Rich Krueger has had something of an unusual career path. He started playing music at a young age, and was in a band called The Dysfunctionells while he was in medical school, then backed Peter Stampfel in the 1990s. After that, a lot of time passed while he worked at a hospital, before he actively pursued music again. In fact, his debut album didn’t come out until just a few years ago. Titled Life Ain’t That Long, that album was followed by a second album less than a year later, NOWThen, and in between those two releases he was named a winner in the 2018 Grassy Hill Kerrville New Folk Competition For Emerging Songwriters. So after a long pause, it seemed he was hitting the ground running. Now he’s followed that up with his third release, The Troth Sessions. This release is actually a return to some earlier work, featuring demos he recorded in 2002, just him and his acoustic guitar (with one exception). The songs on this disc are about relationships, its title reflecting the subject matter, “troth” meaning faithfulness and the promise to marry. Most of the them are originals, written by Rich Krueger.
Rich Krueger opens this release with “True True Love,” a delightfully odd and sweet song about love and its undeniable and life-changing power. I appreciate the way he mixes that sweet sense with a kind of raw humor, as in these lines: “You can take your stupid little smirk/You can shove it up your ass, you lost and lonely, cynical jerk/‘Cause the sweetest, the deepest smell/The purest water from the well/Is true, true love.” There is something happy about this song’s sound, and in his delivery, and there is even a little laugh in his voice on the line “Loosen up your underwear.” The song also refers to Peter Stampfel. That’s followed by “Charlie Guitar,” a song about a musician, the lyrics coming at you like a story told by a folk poet who has been up for a few days. I dig that style of his delivery, and I love the line “Some look to flags ‘cause they can’t feel the wind blow.” That is one hell of a great line.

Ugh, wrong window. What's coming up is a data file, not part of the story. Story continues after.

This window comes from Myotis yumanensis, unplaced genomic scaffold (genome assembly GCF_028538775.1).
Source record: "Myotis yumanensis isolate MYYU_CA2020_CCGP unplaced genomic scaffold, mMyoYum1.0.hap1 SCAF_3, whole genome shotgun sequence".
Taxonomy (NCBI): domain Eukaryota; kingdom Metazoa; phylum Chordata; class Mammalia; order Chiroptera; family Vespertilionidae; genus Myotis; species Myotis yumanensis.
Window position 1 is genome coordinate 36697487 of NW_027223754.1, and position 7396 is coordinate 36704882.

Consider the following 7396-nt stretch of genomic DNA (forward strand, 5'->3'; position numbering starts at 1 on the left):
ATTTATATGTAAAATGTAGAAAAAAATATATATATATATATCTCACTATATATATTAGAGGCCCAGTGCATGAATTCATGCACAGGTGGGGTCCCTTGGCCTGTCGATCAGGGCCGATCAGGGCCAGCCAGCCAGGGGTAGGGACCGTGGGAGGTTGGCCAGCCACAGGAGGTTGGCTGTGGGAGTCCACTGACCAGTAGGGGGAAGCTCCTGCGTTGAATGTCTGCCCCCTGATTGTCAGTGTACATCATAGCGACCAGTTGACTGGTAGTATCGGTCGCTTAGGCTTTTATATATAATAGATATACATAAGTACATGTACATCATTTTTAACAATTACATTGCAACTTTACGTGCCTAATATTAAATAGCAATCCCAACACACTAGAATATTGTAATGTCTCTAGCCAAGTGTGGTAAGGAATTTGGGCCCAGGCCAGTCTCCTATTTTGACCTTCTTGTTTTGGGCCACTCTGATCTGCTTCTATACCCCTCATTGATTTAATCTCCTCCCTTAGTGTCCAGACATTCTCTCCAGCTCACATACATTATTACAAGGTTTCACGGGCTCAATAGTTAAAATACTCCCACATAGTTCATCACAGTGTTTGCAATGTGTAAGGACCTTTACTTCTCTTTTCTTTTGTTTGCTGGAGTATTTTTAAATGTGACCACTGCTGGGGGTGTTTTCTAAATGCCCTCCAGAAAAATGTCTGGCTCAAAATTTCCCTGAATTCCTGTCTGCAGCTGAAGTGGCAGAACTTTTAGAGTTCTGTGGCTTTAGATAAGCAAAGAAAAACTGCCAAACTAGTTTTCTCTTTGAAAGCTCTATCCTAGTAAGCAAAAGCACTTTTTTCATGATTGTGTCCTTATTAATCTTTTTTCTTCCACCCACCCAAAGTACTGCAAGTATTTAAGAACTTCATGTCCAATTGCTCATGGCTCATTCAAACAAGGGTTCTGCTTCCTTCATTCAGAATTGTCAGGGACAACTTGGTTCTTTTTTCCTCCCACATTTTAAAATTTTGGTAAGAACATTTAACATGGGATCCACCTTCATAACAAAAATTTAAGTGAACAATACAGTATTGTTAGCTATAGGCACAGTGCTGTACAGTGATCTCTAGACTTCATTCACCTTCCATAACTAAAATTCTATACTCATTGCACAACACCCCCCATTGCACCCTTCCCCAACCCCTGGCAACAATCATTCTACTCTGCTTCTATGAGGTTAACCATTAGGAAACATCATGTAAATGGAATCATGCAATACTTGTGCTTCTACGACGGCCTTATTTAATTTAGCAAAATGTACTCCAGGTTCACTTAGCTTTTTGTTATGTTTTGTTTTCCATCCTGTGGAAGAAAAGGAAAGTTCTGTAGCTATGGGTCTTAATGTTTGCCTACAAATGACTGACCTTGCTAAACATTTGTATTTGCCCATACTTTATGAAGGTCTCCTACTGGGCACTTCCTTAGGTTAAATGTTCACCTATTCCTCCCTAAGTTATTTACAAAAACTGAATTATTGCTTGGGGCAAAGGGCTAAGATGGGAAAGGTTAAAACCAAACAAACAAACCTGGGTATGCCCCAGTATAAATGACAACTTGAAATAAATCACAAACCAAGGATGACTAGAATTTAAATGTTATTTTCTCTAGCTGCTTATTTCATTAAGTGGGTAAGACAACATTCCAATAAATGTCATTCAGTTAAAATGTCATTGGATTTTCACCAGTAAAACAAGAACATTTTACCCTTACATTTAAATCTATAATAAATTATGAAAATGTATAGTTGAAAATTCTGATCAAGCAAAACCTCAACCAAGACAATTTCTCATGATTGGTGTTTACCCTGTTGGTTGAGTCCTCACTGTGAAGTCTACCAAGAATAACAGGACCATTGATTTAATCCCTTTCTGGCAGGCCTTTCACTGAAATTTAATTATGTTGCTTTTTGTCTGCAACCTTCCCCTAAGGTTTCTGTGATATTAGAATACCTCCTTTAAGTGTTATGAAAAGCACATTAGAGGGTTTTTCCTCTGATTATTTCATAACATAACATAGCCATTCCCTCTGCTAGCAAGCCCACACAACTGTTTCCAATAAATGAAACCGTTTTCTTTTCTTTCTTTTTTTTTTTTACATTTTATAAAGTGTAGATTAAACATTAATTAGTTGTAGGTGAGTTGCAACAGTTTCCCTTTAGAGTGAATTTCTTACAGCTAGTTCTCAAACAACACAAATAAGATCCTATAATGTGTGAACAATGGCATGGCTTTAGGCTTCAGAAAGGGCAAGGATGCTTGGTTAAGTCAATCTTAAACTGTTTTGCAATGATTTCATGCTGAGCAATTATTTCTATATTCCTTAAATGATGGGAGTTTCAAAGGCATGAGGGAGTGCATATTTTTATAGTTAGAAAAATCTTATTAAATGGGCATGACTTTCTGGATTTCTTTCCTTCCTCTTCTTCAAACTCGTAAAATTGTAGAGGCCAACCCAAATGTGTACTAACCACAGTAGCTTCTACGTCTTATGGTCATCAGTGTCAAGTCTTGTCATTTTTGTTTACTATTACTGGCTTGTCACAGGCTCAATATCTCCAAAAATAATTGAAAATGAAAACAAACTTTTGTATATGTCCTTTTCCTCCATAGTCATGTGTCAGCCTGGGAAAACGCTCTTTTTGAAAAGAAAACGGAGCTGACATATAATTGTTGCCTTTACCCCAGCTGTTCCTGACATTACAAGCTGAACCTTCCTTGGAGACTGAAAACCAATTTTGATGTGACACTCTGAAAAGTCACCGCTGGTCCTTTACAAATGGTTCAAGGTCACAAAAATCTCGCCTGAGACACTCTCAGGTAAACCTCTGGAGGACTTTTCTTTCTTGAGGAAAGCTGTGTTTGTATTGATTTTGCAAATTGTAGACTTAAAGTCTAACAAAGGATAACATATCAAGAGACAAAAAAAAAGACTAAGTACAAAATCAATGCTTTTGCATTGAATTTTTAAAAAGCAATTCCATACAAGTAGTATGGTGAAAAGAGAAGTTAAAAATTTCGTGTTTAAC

“Love Is Gonna Break The Fall” has a sweet folk vibe, capturing that excitement of love. It is a song that makes me happy, that lightens the load. I like these lines: “I want to be the one she choose/I’d gladly give her all I got to lose/Love is gonna break the fall.” Love and music are the things that will get us through these rough times. That’s followed by “Amazing.” My girlfriend thinks the word “amazing” is overused these days, and she might be right, but this song was apparently written in 1991, and composed for a couple on the day of their wedding. It tells both of a wedding in progress and his own wedding, the song feeling like a speech given at the reception. “Congratulations/And the best of luck/Now that everything is changed/And if you two don’t feel any different right now/Hey, that’s okay/You’re never alone.”